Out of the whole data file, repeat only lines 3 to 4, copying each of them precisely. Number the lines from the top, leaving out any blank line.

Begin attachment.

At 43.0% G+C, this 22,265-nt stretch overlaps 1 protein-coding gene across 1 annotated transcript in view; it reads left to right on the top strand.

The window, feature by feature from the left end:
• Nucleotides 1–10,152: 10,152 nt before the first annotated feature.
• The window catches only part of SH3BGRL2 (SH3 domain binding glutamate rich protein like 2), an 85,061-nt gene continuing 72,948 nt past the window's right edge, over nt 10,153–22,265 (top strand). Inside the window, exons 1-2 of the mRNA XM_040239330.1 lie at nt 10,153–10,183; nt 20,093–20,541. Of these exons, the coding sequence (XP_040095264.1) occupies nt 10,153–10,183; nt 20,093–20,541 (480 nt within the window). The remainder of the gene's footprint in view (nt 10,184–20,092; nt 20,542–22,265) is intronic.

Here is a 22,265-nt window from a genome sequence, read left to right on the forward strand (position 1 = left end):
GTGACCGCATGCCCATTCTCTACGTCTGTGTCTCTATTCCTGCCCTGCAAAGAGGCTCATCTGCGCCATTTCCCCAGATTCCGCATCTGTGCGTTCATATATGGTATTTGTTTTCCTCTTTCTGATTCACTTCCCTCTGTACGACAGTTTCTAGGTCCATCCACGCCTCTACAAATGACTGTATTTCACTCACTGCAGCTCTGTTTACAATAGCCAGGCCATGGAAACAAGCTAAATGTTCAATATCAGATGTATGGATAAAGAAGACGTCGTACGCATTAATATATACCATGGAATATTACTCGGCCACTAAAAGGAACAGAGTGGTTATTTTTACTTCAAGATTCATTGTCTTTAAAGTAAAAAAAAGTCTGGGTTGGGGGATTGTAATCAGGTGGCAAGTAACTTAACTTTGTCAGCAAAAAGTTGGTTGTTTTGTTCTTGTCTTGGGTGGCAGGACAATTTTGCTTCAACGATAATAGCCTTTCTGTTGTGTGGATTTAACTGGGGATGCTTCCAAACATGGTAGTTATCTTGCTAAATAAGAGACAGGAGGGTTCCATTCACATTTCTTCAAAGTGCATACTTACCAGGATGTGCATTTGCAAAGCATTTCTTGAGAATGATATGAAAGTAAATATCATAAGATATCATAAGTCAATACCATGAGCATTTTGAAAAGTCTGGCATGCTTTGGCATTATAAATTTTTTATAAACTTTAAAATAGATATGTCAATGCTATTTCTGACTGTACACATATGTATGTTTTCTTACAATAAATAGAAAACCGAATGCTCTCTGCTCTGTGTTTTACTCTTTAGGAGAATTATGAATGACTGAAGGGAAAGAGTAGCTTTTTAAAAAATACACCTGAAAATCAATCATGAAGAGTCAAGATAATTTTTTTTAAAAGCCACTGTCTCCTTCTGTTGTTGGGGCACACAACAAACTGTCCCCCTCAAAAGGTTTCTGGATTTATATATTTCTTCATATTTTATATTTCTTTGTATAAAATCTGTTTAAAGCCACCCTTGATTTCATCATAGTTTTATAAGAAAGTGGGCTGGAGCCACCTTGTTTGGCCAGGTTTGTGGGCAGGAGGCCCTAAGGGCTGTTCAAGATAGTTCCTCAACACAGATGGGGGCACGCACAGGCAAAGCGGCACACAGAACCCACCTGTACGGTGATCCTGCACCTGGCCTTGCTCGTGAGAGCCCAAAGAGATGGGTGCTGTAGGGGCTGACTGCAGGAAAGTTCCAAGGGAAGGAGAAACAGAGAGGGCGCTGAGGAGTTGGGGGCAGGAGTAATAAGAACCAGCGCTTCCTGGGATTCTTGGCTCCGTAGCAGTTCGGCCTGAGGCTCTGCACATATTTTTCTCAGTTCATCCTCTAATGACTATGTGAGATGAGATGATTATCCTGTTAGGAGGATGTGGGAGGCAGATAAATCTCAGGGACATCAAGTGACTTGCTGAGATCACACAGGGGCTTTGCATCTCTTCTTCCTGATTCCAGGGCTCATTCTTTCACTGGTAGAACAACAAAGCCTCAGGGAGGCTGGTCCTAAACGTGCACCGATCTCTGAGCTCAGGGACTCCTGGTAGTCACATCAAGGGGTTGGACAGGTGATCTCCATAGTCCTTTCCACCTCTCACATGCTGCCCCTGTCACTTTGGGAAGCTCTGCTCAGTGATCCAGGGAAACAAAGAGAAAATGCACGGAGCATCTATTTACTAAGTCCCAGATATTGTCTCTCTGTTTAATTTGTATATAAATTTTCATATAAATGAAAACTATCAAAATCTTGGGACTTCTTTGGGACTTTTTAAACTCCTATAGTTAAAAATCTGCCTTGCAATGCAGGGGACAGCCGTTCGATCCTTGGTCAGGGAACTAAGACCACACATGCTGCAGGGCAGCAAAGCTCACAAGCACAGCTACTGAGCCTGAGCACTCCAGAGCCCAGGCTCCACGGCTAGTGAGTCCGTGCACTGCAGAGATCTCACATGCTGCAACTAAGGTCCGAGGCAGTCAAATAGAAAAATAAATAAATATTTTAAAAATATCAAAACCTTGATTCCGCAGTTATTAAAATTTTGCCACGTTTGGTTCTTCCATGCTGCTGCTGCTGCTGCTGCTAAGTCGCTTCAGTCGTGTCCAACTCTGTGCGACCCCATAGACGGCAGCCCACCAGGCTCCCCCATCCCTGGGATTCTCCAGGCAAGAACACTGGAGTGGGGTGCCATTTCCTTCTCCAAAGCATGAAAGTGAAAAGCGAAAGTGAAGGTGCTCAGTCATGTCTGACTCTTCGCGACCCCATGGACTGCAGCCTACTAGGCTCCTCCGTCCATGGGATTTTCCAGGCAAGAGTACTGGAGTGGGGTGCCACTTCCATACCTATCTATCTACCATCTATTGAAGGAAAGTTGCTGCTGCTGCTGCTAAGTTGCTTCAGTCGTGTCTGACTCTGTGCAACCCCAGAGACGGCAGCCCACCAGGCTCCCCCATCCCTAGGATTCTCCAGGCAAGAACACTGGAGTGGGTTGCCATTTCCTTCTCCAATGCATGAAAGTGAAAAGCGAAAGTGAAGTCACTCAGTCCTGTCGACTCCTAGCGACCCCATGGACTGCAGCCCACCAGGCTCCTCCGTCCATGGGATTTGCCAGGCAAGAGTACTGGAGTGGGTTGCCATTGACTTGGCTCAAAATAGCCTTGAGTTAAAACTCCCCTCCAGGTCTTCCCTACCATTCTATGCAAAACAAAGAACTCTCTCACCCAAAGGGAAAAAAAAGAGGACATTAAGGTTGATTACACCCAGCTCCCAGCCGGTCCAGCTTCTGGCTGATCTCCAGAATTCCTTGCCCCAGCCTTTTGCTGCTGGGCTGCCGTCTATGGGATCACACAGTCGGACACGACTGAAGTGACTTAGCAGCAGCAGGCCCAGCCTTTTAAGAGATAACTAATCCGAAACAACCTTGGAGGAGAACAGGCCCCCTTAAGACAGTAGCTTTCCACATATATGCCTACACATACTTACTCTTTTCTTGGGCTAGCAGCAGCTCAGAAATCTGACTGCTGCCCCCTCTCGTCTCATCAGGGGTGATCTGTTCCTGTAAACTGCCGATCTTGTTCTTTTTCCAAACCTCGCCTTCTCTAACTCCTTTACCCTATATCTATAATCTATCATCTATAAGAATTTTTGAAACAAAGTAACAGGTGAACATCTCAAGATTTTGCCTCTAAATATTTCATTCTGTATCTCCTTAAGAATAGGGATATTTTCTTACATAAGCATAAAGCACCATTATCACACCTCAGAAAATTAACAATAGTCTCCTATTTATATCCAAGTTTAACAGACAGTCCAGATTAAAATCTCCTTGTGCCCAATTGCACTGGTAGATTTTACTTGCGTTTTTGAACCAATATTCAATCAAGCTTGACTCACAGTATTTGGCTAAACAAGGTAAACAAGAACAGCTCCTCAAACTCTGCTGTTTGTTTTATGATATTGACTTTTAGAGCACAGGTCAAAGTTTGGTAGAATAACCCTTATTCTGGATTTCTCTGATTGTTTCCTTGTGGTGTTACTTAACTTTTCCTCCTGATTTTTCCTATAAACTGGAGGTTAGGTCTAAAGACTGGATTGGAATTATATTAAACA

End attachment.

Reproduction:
• Nucleotides 1–10,152: 10,152 nt before the first annotated feature.
• The window catches only part of SH3BGRL2 (SH3 domain binding glutamate rich protein like 2), an 85,061-nt gene continuing 72,948 nt past the window's right edge, over nt 10,153–22,265 (top strand). Inside the window, exons 1-2 of the mRNA XM_040239330.1 lie at nt 10,153–10,183; nt 20,093–20,541. Of these exons, the coding sequence (XP_040095264.1) occupies nt 10,153–10,183; nt 20,093–20,541 (480 nt within the window). The remainder of the gene's footprint in view (nt 10,184–20,092; nt 20,542–22,265) is intronic.